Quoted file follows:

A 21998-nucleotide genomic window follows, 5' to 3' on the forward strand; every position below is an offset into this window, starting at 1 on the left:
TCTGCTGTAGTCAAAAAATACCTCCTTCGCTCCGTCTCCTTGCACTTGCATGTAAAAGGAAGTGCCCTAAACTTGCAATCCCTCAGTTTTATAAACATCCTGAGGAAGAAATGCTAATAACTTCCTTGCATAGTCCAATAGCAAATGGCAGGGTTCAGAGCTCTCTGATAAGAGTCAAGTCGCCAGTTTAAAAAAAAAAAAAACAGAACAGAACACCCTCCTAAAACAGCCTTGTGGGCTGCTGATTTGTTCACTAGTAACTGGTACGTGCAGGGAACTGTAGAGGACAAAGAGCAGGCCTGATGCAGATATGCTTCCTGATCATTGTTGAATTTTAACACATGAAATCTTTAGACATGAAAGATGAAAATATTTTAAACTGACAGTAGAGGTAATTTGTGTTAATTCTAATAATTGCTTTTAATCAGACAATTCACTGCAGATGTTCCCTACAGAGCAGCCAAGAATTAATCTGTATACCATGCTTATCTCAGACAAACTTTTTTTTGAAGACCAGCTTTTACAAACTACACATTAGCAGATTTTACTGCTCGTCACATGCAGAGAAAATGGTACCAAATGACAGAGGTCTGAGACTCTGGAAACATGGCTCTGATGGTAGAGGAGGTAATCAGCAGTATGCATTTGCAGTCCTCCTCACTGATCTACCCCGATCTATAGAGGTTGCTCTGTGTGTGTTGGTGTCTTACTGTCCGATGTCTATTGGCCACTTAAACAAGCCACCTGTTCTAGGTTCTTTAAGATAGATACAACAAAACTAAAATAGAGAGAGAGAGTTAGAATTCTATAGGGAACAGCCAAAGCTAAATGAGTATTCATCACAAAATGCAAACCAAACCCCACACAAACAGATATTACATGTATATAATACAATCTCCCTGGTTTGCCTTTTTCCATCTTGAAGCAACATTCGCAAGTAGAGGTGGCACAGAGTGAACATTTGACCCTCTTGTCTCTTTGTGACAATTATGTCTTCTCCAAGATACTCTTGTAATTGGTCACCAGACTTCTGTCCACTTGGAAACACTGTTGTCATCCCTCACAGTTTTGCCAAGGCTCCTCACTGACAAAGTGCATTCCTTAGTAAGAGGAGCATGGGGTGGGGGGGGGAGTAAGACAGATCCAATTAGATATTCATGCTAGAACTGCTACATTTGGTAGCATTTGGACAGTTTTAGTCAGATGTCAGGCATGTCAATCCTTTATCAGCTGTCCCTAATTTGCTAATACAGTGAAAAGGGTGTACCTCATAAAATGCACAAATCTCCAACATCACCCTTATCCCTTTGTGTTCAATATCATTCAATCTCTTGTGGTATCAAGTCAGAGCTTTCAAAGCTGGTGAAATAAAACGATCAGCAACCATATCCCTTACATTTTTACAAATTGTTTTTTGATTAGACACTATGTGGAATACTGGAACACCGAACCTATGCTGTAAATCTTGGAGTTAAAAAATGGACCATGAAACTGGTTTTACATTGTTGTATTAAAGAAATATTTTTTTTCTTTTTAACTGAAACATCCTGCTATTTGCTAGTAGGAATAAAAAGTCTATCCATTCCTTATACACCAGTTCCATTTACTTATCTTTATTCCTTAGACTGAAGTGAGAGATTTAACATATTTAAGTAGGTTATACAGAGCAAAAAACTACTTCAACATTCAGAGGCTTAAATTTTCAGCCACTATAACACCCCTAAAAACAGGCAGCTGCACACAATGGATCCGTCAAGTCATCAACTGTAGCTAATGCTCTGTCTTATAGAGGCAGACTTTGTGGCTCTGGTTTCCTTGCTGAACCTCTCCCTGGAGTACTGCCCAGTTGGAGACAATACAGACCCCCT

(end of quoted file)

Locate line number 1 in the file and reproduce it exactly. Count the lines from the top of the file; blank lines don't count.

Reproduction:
A 21998-nucleotide genomic window follows, 5' to 3' on the forward strand; every position below is an offset into this window, starting at 1 on the left: